Cybersecurity incidents are on the rise. And unfortunately, law firms are attractive targets for cybercriminals.
Here’s a breakdown of why larger law firms need to invest even more in cybersecurity and what they can do to keep their offices safe.
The primary reason law firms are often the victims of cyberattacks is because they have sensitive (and valuable) information about multiple companies or entities housed in a single database. In essence, this makes firms “one-stop shops” for cybercriminals since they can obtain the desired data on multiple companies via a single source.
Further, were a cybercriminal to attempt to access an individual company’s database directly, she would likely encounter more sophisticated security measures than those employed by the law firm. More data + easier access = prime targets.
In the ABA’s 2018 Legal Technology Survey Report, the percentage of firms that reported a security breach generally increased as firm size grew. For example, whereas only 14 percent of solo firms claimed to have had an incident, 42 percent of firms with 50-99 employees reported experiencing a breach.
It’s no surprise, then, that a third of the participants in the 2018 Aderant Business of Law and Legal Technology Survey (which featured respondents mostly from larger firms) cited cybersecurity as one of their top challenges. In the U.S. in particular, cybersecurity rose from sixth place the previous year to the number one most-cited concern.
Protecting Your Firm in 3 Steps
There are plenty of actions you can take to reduce the likelihood of experiencing a cybersecurity incident. To help get you started, here are three things you can do.
Draft an Acceptable Use Policy
An acceptable use policy (AUP) explicitly outlines the rules employees must follow in regards to the firm’s network, software, computers, laptops, and mobile devices. It clearly states how employees should and shouldn’t use both employer-provided technology and personal mobile devices like smartphones and tablets.
One of the main reasons to implement an AUP is the ability of employees to either deliberately or inadvertently compromise the security of your company. Ipswitch, a provider of IT management software, reported that nearly ¾ of security breaches are due to employee actions (either intentional or accidental).
An AUP ensures employees understand their responsibilities in regards to technology use and helps educate them on identifying possible cybersecurity threats. A comprehensive yet easy-to-read AUP can substantially decrease your firm’s risk of cyberattacks and data breaches.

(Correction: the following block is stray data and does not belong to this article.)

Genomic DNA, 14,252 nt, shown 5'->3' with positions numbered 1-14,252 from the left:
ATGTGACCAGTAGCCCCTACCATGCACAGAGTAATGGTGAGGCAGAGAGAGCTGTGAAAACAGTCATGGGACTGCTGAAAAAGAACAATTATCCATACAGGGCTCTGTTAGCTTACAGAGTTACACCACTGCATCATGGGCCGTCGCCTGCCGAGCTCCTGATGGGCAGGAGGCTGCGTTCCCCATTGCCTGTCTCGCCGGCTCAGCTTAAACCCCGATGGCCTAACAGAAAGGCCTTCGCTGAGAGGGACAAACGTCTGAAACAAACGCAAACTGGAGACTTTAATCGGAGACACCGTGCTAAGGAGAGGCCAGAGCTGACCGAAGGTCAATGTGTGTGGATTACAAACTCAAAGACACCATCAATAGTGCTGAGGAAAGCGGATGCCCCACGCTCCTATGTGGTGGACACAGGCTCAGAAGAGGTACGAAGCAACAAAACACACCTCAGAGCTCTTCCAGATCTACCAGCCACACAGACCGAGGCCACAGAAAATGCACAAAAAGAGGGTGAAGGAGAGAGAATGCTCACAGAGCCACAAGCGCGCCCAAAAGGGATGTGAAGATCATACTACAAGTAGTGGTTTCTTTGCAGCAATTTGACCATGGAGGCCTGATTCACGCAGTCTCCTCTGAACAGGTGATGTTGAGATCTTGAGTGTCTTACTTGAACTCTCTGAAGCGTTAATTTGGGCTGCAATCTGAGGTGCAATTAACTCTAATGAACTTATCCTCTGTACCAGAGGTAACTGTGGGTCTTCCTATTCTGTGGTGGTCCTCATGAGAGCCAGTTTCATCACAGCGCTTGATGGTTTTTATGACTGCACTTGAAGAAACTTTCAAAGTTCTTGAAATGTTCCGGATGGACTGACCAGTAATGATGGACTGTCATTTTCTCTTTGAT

Adopt Cloud-Based Technology
Many (if not the majority of) law firms that favor on-premise or hosted solutions to cloud-based platforms will cite security as the reason they refuse to move their data to the cloud. But the truth is, cloud-based solutions are considerably more secure than on-premise or hosted software (and nearly 30 percent of the respondents in Aderant’s survey agree.)
An on-site IT team may do periodic network vulnerability checks, but they have dozens of other responsibilities to worry about, too. Providers of cloud legal solutions have employees dedicated exclusively to ensuring their IT infrastructure is as strong and secure as possible.
Additionally, because updates to cloud solutions are deployed automatically, you’ll know the platform always has the latest patches and the provider has addressed known vulnerabilities. As an added bonus, cloud-based solutions are also generally less expensive and easier to maintain than hosted or on-premise options.
Develop an Incident Response Plan
Ideally, your firm will never experience a data breach or cyberattack. Realistically, you need to be prepared for the day when it happens. That’s why an incident response plan is an essential part of any large law firm’s cybersecurity program.
The steps your firm takes immediately upon discovery of the issue will determine just how extensive (and expensive) the damage will be. An effective incident response plan includes the following steps:
● Designate an incident response planning team
● Classify the type/extent of the incident
● Complete initial reporting
● Escalate the incident, as appropriate
● Inform affected individuals and organizations
● Investigate and collect evidence
● Mitigate further risks
● Execute recovery measures
Your incident response plan (in addition to any other security policies and procedures) should be regularly evaluated and updated. With existing threats continuously evolving and new threats appearing almost daily, your firm must take a proactive approach to maintaining strong cybersecurity protections.
Don’t let your law practice become a cautionary tale for other firms. Take the necessary steps today to ensure your office is safe from external and internal threats.